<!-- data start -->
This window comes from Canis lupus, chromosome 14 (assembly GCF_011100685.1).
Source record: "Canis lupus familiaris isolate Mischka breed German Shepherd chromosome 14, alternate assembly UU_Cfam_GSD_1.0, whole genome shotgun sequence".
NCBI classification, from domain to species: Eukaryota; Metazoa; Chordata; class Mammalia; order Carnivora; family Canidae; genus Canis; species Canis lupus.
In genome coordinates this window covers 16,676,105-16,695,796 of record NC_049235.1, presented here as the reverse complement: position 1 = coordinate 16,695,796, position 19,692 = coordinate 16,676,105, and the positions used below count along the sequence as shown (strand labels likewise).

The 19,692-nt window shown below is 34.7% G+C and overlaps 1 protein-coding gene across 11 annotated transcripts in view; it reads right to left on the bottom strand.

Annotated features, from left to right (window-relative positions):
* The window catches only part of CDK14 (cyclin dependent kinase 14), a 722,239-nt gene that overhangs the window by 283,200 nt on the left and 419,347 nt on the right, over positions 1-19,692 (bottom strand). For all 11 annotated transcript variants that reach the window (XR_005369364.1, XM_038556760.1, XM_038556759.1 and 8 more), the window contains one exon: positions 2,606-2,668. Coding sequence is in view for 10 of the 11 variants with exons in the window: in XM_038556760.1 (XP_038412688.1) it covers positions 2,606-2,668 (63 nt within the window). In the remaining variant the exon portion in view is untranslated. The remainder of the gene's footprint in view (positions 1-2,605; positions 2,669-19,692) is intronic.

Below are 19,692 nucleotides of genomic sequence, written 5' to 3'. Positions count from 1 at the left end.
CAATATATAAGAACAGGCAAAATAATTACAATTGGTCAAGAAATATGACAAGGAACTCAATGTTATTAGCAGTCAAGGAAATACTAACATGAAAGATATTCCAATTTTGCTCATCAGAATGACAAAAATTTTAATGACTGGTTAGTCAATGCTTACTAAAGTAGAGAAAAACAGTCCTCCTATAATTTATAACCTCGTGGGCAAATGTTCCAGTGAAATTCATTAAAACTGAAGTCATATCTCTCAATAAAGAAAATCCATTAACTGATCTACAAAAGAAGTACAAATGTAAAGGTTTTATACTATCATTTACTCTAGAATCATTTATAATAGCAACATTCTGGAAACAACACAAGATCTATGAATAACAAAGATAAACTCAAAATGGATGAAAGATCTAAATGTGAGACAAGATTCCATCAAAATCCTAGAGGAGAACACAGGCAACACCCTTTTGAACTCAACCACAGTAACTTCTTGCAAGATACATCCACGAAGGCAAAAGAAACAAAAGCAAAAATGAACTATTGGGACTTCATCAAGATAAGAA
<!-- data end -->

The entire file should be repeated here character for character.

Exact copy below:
This window comes from Canis lupus, chromosome 14 (assembly GCF_011100685.1).
Source record: "Canis lupus familiaris isolate Mischka breed German Shepherd chromosome 14, alternate assembly UU_Cfam_GSD_1.0, whole genome shotgun sequence".
NCBI classification, from domain to species: Eukaryota; Metazoa; Chordata; class Mammalia; order Carnivora; family Canidae; genus Canis; species Canis lupus.
In genome coordinates this window covers 16,676,105-16,695,796 of record NC_049235.1, presented here as the reverse complement: position 1 = coordinate 16,695,796, position 19,692 = coordinate 16,676,105, and the positions used below count along the sequence as shown (strand labels likewise).

The 19,692-nt window shown below is 34.7% G+C and overlaps 1 protein-coding gene across 11 annotated transcripts in view; it reads right to left on the bottom strand.

Annotated features, from left to right (window-relative positions):
* The window catches only part of CDK14 (cyclin dependent kinase 14), a 722,239-nt gene that overhangs the window by 283,200 nt on the left and 419,347 nt on the right, over positions 1-19,692 (bottom strand). For all 11 annotated transcript variants that reach the window (XR_005369364.1, XM_038556760.1, XM_038556759.1 and 8 more), the window contains one exon: positions 2,606-2,668. Coding sequence is in view for 10 of the 11 variants with exons in the window: in XM_038556760.1 (XP_038412688.1) it covers positions 2,606-2,668 (63 nt within the window). In the remaining variant the exon portion in view is untranslated. The remainder of the gene's footprint in view (positions 1-2,605; positions 2,669-19,692) is intronic.

Below are 19,692 nucleotides of genomic sequence, written 5' to 3'. Positions count from 1 at the left end.
CAATATATAAGAACAGGCAAAATAATTACAATTGGTCAAGAAATATGACAAGGAACTCAATGTTATTAGCAGTCAAGGAAATACTAACATGAAAGATATTCCAATTTTGCTCATCAGAATGACAAAAATTTTAATGACTGGTTAGTCAATGCTTACTAAAGTAGAGAAAAACAGTCCTCCTATAATTTATAACCTCGTGGGCAAATGTTCCAGTGAAATTCATTAAAACTGAAGTCATATCTCTCAATAAAGAAAATCCATTAACTGATCTACAAAAGAAGTACAAATGTAAAGGTTTTATACTATCATTTACTCTAGAATCATTTATAATAGCAACATTCTGGAAACAACACAAGATCTATGAATAACAAAGATAAACTCAAAATGGATGAAAGATCTAAATGTGAGACAAGATTCCATCAAAATCCTAGAGGAGAACACAGGCAACACCCTTTTGAACTCAACCACAGTAACTTCTTGCAAGATACATCCACGAAGGCAAAAGAAACAAAAGCAAAAATGAACTATTGGGACTTCATCAAGATAAGAA